The Environmental Protection Agency (EPA) paid out nearly $500,000 in unauthorized bonuses, according to a report released by the EPA Inspector General Friday.
An Inspector General (IG) investigation found that 11 EPA employees received $481,819 in unauthorized retention bonuses between 2006 and 2013. The bonuses are meant to incentivize employees who receive other job offers.
The bonuses are supposed to be reauthorized annually, but for 10 of those EPA officials, the IG could find no evidence that their bonuses were reviewed, as required by federal regulations and EPA policies.
One EPA employee received $77,204 in unauthorized pay over five years, even though he had only been approved for a one-year retention bonus.
Another employee received incentive pay for four years totaling nearly $105,000, even though the bonus should have been terminated in 2009 because he was promoted.
The IG cited confusion, lack of internal controls, and failure by managers and employees to follow up on notices.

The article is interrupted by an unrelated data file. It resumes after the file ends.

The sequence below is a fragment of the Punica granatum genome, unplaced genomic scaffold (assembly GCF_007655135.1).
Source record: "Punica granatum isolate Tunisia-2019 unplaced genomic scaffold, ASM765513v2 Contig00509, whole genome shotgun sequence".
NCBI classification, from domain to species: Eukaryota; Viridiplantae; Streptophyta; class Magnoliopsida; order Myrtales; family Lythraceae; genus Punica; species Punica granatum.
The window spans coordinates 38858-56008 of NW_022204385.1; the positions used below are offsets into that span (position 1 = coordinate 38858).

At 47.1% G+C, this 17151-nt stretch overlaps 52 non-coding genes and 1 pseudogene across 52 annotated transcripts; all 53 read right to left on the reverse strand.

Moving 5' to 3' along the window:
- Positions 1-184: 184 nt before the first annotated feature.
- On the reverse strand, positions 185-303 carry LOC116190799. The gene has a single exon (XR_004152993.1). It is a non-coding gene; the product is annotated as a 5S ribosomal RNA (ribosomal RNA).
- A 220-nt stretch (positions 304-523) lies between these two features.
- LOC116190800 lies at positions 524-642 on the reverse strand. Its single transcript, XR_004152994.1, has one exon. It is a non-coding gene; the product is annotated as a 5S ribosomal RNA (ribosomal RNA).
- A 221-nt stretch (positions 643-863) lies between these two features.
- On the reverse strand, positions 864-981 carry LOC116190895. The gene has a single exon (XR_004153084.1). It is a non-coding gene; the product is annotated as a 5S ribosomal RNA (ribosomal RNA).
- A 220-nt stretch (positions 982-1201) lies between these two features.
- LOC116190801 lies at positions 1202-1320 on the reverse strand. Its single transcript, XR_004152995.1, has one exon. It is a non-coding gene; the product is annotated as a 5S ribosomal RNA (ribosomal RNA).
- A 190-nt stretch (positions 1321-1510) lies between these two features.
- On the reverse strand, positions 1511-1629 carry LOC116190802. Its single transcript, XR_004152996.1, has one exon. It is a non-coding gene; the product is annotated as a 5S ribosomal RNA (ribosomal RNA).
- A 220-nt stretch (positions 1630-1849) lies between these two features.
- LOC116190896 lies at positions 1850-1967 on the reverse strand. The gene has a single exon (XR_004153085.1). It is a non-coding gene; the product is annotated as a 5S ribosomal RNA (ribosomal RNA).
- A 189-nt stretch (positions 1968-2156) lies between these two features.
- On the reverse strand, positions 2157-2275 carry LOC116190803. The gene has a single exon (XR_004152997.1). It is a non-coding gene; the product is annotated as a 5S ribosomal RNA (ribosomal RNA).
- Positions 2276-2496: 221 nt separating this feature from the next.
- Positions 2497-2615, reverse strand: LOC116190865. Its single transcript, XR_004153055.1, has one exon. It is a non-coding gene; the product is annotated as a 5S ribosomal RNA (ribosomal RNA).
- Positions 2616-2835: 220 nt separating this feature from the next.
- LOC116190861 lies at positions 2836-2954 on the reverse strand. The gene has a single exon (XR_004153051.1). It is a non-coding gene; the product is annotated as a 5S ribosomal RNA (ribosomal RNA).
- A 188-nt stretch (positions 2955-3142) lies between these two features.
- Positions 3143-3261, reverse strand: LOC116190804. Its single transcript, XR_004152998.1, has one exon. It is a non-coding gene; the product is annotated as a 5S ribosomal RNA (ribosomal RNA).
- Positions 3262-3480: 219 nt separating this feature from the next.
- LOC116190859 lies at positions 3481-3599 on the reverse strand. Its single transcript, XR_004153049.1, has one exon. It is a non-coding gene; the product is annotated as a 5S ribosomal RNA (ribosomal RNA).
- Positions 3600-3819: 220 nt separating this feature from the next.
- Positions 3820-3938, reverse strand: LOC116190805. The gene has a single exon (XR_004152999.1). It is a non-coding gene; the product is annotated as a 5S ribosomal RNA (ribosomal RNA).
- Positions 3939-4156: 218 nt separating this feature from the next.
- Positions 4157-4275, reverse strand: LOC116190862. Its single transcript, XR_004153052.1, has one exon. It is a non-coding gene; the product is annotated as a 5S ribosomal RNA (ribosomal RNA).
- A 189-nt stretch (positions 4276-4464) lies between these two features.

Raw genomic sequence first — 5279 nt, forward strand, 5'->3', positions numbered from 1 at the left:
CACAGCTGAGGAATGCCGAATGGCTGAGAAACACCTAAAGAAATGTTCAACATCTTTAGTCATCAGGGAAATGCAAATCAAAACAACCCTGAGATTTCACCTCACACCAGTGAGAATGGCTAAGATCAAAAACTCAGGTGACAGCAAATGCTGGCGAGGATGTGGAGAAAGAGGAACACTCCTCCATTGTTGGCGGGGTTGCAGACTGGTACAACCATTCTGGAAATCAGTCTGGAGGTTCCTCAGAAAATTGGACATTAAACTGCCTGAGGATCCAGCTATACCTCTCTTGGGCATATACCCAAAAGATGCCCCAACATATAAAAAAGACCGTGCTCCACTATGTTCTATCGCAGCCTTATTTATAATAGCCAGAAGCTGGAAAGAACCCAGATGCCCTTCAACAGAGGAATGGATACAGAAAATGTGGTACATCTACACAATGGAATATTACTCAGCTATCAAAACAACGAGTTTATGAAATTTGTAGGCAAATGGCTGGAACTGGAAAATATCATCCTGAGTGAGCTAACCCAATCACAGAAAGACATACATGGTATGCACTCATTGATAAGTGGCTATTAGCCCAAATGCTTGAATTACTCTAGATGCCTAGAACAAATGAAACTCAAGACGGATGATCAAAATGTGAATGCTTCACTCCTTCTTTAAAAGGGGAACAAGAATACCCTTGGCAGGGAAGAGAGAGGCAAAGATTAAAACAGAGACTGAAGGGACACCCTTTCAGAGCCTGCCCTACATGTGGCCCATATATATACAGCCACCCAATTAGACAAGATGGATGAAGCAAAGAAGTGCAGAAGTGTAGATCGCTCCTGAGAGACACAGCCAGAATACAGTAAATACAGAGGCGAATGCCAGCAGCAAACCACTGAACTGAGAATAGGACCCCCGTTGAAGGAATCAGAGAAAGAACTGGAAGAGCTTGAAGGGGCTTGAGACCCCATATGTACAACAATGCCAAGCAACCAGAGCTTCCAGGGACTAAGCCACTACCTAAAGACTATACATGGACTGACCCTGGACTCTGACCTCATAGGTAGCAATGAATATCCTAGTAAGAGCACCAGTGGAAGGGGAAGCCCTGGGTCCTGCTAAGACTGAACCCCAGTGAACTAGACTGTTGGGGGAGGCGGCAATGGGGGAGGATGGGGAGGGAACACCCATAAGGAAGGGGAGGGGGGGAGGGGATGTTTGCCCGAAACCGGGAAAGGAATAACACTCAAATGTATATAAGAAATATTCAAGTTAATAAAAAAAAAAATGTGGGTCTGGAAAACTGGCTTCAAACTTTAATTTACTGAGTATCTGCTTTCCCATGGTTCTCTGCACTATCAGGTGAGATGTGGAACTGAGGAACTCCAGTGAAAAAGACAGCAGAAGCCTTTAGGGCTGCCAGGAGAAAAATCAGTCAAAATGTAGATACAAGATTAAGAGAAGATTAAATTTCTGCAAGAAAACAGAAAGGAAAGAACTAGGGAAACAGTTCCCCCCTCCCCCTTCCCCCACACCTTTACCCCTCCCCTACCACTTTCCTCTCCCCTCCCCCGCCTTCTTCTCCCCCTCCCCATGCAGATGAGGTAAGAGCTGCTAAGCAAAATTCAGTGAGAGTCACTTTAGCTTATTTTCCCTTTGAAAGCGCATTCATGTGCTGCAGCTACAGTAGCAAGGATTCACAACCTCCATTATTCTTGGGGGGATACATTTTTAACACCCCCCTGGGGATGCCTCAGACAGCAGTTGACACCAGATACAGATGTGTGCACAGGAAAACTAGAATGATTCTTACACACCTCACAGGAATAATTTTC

The investigation was spurred by the case of John Beale, a senior EPA official who bilked the agency out of nearly $900,000 in fraudulent travel expenses and unauthorized retention bonuses.
Beale received unauthorized retention bonuses for more than a decade. He was sentenced to 32 months in jail in December.
The IG reported in April that EPA official Beth Craig approved nearly $200,000 in fraudulent time and travel expenses for Beale. The report found that she failed to exercise due diligence. Craig is still employed at the EPA.
According to the IG, no current EPA employees are receiving retention bonuses.